I ran two cups of coffee back to back and the line voltage never dropped below 14.8. The ground strap from battery 12v- to the frame did get a little warm but so did the feed cable to the inverter. It would not hurt to size up the ground strap from the battery 12v- to frame.

    I will try running the microwave off it this weekend. It pulls 1450w. That will be the real test. I think some devices dont like modified sine waves so we will see how it goes. It would not hurt to have a big yellowtop optima in line.
     
  18. problemchild

    problemchild New Member

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    I drew a simple diagram for those who need it. The 3rd or middle ground wire is the inverter chassis ground.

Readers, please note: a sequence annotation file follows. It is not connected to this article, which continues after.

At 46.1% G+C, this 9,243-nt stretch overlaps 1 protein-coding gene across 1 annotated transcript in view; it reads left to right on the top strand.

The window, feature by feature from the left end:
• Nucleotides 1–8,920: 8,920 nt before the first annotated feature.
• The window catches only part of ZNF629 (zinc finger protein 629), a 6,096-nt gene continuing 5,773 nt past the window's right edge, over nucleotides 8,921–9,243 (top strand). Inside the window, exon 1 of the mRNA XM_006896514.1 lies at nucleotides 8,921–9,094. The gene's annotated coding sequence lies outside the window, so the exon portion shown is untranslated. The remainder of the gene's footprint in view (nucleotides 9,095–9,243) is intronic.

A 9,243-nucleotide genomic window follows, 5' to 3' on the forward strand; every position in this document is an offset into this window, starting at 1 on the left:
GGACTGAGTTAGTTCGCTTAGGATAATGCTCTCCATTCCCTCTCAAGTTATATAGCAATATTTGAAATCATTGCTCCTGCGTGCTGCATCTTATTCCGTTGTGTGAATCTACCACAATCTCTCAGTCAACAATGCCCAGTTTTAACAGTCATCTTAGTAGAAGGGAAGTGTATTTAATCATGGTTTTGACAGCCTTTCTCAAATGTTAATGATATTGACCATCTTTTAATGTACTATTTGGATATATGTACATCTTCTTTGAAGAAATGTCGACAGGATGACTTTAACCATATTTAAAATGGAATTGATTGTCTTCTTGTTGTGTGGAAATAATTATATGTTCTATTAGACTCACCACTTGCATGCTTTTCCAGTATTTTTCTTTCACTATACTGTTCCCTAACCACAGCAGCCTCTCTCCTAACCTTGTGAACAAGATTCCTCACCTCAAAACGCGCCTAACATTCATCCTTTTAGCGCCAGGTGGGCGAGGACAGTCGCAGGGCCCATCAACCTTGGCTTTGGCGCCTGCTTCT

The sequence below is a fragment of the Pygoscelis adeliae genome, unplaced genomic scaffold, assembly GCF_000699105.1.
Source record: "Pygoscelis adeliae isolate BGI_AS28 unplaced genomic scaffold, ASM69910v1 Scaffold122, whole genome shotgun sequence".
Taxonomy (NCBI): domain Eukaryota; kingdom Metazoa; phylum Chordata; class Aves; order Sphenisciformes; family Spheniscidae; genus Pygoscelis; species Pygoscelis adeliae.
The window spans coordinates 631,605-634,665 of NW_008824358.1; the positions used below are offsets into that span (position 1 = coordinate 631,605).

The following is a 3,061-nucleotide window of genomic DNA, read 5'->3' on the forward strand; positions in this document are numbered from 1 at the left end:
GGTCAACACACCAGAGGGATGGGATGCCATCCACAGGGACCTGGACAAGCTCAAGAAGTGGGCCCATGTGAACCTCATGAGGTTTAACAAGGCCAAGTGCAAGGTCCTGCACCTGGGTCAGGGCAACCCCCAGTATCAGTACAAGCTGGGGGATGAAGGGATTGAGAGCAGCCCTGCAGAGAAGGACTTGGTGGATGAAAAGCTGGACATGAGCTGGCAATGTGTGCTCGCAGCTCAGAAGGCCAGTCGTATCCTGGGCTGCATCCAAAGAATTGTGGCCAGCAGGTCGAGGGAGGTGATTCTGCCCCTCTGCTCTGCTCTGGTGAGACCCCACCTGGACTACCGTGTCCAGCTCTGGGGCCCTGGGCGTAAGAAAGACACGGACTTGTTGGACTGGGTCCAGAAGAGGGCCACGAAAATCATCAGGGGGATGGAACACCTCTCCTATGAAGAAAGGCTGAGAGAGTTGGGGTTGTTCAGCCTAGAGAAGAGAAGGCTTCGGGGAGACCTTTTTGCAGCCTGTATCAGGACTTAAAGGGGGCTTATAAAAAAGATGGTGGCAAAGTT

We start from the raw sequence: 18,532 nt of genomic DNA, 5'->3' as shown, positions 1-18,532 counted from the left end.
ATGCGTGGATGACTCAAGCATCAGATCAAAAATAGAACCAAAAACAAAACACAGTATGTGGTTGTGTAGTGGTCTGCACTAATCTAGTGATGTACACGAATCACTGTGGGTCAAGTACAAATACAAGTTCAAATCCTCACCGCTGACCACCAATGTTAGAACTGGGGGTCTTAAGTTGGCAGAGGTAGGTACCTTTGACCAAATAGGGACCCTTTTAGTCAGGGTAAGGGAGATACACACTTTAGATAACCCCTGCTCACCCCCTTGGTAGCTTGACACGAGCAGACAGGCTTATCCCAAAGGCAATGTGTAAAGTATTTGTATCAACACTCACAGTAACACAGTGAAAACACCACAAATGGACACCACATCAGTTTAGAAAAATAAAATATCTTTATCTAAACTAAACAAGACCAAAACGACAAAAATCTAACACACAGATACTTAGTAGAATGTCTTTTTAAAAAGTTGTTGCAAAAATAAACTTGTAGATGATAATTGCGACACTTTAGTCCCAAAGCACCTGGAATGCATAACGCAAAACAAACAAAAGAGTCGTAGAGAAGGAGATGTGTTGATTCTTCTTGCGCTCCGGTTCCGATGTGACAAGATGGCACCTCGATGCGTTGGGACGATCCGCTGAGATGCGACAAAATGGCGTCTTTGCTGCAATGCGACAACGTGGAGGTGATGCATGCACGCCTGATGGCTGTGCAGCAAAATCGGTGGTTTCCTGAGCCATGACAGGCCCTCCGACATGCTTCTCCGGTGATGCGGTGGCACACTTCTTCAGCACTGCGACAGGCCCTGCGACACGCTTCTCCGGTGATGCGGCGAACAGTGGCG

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  19. hiremichaelreid

    hiremichaelreid New Member

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    Hmm, in theory I would think that you are right. If the battery, cables and inverter could handle 150 amps for 5 minutes at 12 volts, that would be 1800 watts input.

    But he says:

    "
    11.48 V., 89-90 A. with heater on high setting (~ 1 kW) In this mode, the inverter ran very warm and would shut itself off every 5 minutes or so with an alarm. More telling is the Prius dropped the battery voltage, further limiting the output power to ~1 kW. There is no advantage to trying to draw more than 1 kW as the voltage will drop to keep it at 1 kW total.
    "